Even if you’ve already got a full outline for your novel or short story, you might not have broken things down into details for individual scenes. The same goes for a blog post, article, or anything you’re working on that you’ve outlined at a high level but not in depth.

To get yourself moving quickly during your next writing session, write down some bullet points that you plan to cover. 

In a novel, this might be specific things to happen in the scene, or even key lines of dialogue. With a piece of non-fiction, you might think through key pieces of information you want to convey to the reader.

4. Read (or Glance) Back Over What You’ve Written During the Session

During a short writing session, you can probably remember – or see at not much more than a glance – what you wrote.

But if you’ve been writing for hours, you’ve probably lost track of exactly what you were writing early in your session.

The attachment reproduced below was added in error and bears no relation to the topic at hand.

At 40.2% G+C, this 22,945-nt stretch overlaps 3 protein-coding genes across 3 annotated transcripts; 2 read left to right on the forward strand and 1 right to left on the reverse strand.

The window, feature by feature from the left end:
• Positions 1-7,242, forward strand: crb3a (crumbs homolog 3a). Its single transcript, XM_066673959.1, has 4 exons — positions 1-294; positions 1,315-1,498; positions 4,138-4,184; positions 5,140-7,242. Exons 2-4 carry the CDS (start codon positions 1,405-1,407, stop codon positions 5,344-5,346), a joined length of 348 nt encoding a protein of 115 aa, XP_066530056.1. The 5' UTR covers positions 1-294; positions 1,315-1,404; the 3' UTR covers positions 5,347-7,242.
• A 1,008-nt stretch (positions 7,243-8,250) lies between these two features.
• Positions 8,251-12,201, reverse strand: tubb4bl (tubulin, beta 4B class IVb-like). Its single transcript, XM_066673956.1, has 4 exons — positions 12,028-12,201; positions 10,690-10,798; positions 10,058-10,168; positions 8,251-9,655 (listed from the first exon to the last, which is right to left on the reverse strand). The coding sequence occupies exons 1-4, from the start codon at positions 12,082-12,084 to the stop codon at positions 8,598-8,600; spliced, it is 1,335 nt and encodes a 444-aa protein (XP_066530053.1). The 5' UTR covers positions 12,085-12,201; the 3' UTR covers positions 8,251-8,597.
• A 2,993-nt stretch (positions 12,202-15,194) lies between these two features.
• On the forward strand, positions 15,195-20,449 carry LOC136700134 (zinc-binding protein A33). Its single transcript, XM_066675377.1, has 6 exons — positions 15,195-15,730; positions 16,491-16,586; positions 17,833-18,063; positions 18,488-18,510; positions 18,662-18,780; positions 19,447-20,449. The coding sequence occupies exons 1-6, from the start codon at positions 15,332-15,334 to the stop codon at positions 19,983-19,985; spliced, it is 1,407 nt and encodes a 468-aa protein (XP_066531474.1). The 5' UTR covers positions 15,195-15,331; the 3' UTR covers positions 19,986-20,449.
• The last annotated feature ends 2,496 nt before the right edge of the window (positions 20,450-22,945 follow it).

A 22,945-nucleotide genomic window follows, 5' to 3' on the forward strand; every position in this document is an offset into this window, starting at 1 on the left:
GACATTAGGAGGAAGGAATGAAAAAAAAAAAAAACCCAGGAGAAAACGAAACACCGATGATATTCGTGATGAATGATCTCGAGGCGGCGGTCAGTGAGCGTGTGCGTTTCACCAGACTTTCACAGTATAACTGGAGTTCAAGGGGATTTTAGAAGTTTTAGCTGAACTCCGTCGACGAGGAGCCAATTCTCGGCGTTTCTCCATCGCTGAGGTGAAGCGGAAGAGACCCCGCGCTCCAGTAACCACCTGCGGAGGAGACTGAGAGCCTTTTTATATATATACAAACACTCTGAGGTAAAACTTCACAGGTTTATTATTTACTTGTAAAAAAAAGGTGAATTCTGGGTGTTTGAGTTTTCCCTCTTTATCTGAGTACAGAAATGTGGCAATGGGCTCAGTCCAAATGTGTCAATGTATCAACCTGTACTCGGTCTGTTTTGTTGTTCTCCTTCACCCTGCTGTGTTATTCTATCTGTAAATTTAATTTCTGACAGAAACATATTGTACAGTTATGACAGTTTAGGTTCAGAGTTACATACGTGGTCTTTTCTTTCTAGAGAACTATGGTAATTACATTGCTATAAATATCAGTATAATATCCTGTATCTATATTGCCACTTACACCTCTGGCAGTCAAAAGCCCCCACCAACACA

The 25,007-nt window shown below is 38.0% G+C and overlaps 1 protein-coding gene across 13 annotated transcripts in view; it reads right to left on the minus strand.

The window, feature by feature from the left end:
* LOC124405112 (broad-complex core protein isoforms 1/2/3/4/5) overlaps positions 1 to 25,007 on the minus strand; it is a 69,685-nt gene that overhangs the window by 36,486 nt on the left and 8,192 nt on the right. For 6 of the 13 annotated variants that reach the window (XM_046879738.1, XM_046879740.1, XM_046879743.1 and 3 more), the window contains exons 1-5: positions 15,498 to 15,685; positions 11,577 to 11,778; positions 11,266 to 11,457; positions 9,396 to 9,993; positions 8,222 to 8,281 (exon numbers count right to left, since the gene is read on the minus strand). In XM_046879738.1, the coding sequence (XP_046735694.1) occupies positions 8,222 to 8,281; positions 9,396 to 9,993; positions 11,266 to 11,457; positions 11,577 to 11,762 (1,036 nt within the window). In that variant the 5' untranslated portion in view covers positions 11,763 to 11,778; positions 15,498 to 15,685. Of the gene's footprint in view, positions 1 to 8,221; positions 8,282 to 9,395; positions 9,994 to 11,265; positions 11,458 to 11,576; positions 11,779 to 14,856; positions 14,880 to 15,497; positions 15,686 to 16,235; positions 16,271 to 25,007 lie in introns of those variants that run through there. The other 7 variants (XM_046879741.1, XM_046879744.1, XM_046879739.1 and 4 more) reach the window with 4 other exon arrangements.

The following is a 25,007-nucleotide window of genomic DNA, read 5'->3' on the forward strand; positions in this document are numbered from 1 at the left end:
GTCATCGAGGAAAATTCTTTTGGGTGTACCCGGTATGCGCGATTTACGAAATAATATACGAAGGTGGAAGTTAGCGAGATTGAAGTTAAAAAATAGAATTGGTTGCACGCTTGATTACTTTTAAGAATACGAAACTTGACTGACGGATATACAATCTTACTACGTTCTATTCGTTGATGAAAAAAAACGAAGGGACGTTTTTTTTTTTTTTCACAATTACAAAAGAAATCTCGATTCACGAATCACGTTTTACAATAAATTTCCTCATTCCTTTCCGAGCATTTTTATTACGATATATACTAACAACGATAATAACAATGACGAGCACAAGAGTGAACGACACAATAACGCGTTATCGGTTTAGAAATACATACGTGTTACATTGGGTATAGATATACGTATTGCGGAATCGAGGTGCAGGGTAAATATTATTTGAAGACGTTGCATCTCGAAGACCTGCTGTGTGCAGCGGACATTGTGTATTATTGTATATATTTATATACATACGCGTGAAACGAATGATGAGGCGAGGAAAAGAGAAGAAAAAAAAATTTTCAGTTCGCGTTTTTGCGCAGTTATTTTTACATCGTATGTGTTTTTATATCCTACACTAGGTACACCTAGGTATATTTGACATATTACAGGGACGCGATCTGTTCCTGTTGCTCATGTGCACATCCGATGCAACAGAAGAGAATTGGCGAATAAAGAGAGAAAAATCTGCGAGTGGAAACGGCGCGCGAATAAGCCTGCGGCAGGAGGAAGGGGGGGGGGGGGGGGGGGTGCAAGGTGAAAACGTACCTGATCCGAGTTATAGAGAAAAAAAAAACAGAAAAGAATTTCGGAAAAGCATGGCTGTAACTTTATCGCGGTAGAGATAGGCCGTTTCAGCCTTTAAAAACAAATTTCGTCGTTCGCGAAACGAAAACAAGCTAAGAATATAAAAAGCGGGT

When I take writing retreats, I’ll write from around 3pm–9pm, with a break for dinner. At the end of the evening, I like to read over what I’ve written – not only to celebrate my progress, but also to remind myself of exactly what happened in the story!

As you re-read, you might want to add an occasional note or comment to yourself about anything you want to pick up on in your next writing session (or beyond). Perhaps there’s a key point in the introduction to your book chapter that you want to expand on, or maybe there’s a throwaway line from a minor character that could later become much more significant.

5. Put Your Writing Things Where You Can Easily Find Them Next Time